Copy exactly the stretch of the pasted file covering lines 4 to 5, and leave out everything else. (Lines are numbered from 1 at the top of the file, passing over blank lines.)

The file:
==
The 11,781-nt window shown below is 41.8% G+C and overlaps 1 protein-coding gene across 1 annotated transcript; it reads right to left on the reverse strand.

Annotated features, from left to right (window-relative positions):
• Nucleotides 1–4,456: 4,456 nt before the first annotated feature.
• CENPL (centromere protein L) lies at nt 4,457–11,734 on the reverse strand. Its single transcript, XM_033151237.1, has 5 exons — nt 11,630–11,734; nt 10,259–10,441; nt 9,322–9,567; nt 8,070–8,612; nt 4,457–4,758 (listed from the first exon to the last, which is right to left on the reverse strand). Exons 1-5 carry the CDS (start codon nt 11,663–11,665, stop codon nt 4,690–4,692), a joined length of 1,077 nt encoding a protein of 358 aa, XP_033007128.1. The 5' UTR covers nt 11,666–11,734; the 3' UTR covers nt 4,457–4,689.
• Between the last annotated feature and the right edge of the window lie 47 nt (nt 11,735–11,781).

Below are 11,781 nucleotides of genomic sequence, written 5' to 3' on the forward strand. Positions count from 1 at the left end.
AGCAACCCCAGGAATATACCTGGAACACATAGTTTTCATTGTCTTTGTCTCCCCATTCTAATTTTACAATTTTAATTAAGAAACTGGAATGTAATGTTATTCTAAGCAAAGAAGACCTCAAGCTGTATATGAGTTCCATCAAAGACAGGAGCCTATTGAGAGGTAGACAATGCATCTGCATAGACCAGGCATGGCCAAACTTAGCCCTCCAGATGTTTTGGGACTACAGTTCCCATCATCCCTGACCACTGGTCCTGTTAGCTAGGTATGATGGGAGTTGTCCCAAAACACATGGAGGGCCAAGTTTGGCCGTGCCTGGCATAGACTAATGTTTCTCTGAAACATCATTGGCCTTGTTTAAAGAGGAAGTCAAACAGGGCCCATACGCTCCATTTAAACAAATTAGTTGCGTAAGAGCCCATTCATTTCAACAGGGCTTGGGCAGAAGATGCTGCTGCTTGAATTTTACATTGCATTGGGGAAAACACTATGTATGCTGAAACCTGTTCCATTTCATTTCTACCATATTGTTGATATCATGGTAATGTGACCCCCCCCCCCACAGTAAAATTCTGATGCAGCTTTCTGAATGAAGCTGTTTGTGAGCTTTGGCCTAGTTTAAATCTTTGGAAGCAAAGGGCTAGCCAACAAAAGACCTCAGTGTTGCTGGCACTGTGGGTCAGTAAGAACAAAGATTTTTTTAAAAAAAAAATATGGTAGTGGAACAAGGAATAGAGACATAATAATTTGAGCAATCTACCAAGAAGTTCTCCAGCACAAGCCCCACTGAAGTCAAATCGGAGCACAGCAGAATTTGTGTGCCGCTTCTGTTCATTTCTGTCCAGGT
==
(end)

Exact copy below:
• CENPL (centromere protein L) lies at nt 4,457–11,734 on the reverse strand. Its single transcript, XM_033151237.1, has 5 exons — nt 11,630–11,734; nt 10,259–10,441; nt 9,322–9,567; nt 8,070–8,612; nt 4,457–4,758 (listed from the first exon to the last, which is right to left on the reverse strand). Exons 1-5 carry the CDS (start codon nt 11,663–11,665, stop codon nt 4,690–4,692), a joined length of 1,077 nt encoding a protein of 358 aa, XP_033007128.1. The 5' UTR covers nt 11,666–11,734; the 3' UTR covers nt 4,457–4,689.
• Between the last annotated feature and the right edge of the window lie 47 nt (nt 11,735–11,781).